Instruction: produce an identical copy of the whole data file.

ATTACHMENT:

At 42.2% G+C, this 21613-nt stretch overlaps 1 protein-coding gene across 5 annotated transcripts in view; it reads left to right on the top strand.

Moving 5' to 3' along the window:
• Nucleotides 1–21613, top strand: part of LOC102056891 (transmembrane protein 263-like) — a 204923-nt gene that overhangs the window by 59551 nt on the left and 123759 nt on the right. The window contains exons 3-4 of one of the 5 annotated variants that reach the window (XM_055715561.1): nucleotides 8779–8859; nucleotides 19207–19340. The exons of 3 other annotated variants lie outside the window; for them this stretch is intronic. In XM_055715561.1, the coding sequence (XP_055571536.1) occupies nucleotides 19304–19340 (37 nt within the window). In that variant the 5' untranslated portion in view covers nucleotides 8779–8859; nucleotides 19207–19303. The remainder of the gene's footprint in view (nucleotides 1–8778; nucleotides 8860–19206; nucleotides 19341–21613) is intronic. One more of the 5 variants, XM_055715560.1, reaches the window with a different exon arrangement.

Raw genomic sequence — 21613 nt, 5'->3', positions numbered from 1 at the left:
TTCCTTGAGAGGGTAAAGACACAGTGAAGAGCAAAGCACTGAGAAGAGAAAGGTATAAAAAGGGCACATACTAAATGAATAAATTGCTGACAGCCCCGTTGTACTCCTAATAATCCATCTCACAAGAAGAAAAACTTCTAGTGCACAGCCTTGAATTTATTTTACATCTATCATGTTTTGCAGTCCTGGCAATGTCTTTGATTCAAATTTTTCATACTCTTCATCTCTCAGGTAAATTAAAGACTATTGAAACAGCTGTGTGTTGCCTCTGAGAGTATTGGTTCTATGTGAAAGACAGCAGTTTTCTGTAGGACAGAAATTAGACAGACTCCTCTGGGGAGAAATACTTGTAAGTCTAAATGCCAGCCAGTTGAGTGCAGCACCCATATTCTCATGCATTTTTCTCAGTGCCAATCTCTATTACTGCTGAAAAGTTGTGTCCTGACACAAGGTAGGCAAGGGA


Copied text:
At 42.2% G+C, this 21613-nt stretch overlaps 1 protein-coding gene across 5 annotated transcripts in view; it reads left to right on the top strand.

Moving 5' to 3' along the window:
• Nucleotides 1–21613, top strand: part of LOC102056891 (transmembrane protein 263-like) — a 204923-nt gene that overhangs the window by 59551 nt on the left and 123759 nt on the right. The window contains exons 3-4 of one of the 5 annotated variants that reach the window (XM_055715561.1): nucleotides 8779–8859; nucleotides 19207–19340. The exons of 3 other annotated variants lie outside the window; for them this stretch is intronic. In XM_055715561.1, the coding sequence (XP_055571536.1) occupies nucleotides 19304–19340 (37 nt within the window). In that variant the 5' untranslated portion in view covers nucleotides 8779–8859; nucleotides 19207–19303. The remainder of the gene's footprint in view (nucleotides 1–8778; nucleotides 8860–19206; nucleotides 19341–21613) is intronic. One more of the 5 variants, XM_055715560.1, reaches the window with a different exon arrangement.

Raw genomic sequence — 21613 nt, 5'->3', positions numbered from 1 at the left:
TTCCTTGAGAGGGTAAAGACACAGTGAAGAGCAAAGCACTGAGAAGAGAAAGGTATAAAAAGGGCACATACTAAATGAATAAATTGCTGACAGCCCCGTTGTACTCCTAATAATCCATCTCACAAGAAGAAAAACTTCTAGTGCACAGCCTTGAATTTATTTTACATCTATCATGTTTTGCAGTCCTGGCAATGTCTTTGATTCAAATTTTTCATACTCTTCATCTCTCAGGTAAATTAAAGACTATTGAAACAGCTGTGTGTTGCCTCTGAGAGTATTGGTTCTATGTGAAAGACAGCAGTTTTCTGTAGGACAGAAATTAGACAGACTCCTCTGGGGAGAAATACTTGTAAGTCTAAATGCCAGCCAGTTGAGTGCAGCACCCATATTCTCATGCATTTTTCTCAGTGCCAATCTCTATTACTGCTGAAAAGTTGTGTCCTGACACAAGGTAGGCAAGGGA